The creation of chief customer officers, chief experience officers and the like is a clear symptom that an organisation has significant structural issues with dealing with digital disruption, according to one of Forrester Research’s top executives.
Carlton Doty, Forrester’s vice president and group director, said at the current Adobe Summit in Salt Lake City the CMOs and CIOs don’t always see eye-to-eye on things.
“Those organisations that have trouble in that executive relationship, tend to be the ones that we start to see the emergence of these, different more contemporary roles; chief data officers, for example, chief digital officers.
“I view those kind of roles as a short-term fix for the dysfunction that lies between these two professions,” he said.
“It’s about the technology agenda of the two sides of the house: there’s business and then there’s IT. We all know what CIOs do in organisations. They have teams that develop applications, enterprise architects, ERP, CRM systems, help desks and so on,” he said.
However Doty said that CMOs have rapidly increasing technology budgets as well. “The biggest mistakes CMOs can make is that they buy a whole bunch of technology and bring it in house and play around with it, and then say, ‘Here you go CIO – support this’ all on top of the 247,000 other priorities you have. I still see too many organisations making that mistake.”
So rather than trying to maintain two separate IT agendas and trying to bring them together after the fact, Doty said these two executives needed to come together and create a shared business agenda.
The CIO still has the traditional IT agenda; CIOs need to keep the lights on. They need that entire back office infrastructure go work, they need to keep the data centre cool. They need to maintain anti-virus software.
“But frankly to work with the CMO and the rest of the business, they need to come together and build a shared agenda,” he said.
Doty said the CMO is wielding a lot more influence in the business today, whether they own the customer experience function or not, is irrelevant. “Let’s say customer service falls under a chief operating officer, my point is the CMO needs to go and influence their pier across the boardroom to make sure they’re on board with this customer obsession story.”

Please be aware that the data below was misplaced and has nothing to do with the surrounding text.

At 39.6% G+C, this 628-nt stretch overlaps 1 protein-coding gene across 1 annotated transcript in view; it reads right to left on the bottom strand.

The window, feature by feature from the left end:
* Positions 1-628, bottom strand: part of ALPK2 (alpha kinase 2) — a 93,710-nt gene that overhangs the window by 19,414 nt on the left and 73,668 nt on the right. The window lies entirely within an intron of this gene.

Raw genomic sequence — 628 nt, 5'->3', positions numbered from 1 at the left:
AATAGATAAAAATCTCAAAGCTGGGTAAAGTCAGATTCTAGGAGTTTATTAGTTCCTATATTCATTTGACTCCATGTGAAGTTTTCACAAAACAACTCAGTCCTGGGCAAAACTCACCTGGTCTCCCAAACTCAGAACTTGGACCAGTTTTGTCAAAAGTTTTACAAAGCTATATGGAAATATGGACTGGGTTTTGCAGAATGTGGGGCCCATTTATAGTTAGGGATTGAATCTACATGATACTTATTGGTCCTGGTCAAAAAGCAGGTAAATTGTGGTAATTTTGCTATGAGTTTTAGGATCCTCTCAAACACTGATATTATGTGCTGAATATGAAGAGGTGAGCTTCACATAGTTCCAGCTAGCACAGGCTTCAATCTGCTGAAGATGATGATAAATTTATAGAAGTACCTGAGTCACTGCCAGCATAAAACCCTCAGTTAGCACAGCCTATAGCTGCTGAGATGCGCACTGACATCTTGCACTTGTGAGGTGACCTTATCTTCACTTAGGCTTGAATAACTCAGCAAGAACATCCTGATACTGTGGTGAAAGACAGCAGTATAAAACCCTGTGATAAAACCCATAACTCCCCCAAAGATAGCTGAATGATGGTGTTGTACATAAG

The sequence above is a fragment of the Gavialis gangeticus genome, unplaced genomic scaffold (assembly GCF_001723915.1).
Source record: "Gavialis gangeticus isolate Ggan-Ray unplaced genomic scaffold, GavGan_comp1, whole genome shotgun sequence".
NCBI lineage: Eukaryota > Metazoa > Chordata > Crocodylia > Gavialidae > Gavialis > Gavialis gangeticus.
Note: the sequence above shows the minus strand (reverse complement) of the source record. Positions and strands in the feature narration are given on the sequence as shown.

He said that their had to be unity in the boardroom so that everyone is funding the same technology investments for the same reasons. “It’s a cultural shift as much as anything else.”
However he warned that there was no perfect organisational structure for any business. As soon as you re-organise to fix the problem you were focusing on you often create five more.
“Technology, and mobility especially, changes the way that customers behave. It changes the way you reach your customers. It changes the way your customers choose to interact with you and how they choose the products and services they want to purchase. And it also changes what they expect, in terms of heightened expectations,” he said.
So as marketers there are a few things you need to do, advised Doty. “Own the customer moment. Turn data into insight, but don’t stop there, turn that insight into action. Finally, unite brand and experience. Classic marketing and classic brand experience should not be two separate agendas.”
Developing that shared agenda needs to be done around the customer lifecycle of any business said Doty. “Your job as a marketer is to capture that customer moment regardless of where they entered the cycle. And to deliver the value they need at that moment.”
Doty said there were four categories to think about:
- Enterprise marketing solutions
- Sales and fulfillment markets
- Customer service solutions
- Product innovation solutions.
“Develop a shared agenda in each of these categories. These categories touch your customer. This is how we need to approach our technology purchasing decisions,” he said.
Doty also said that just like technology changes consumer behaviour, technology changes marketing and business practices.
“In other words are you just going to do old things in new ways, or are you going to find new processes to replace the old processes using digital technology?”
David Hovenden is in Salt Lake City for the Adobe Digital Marketing Summit.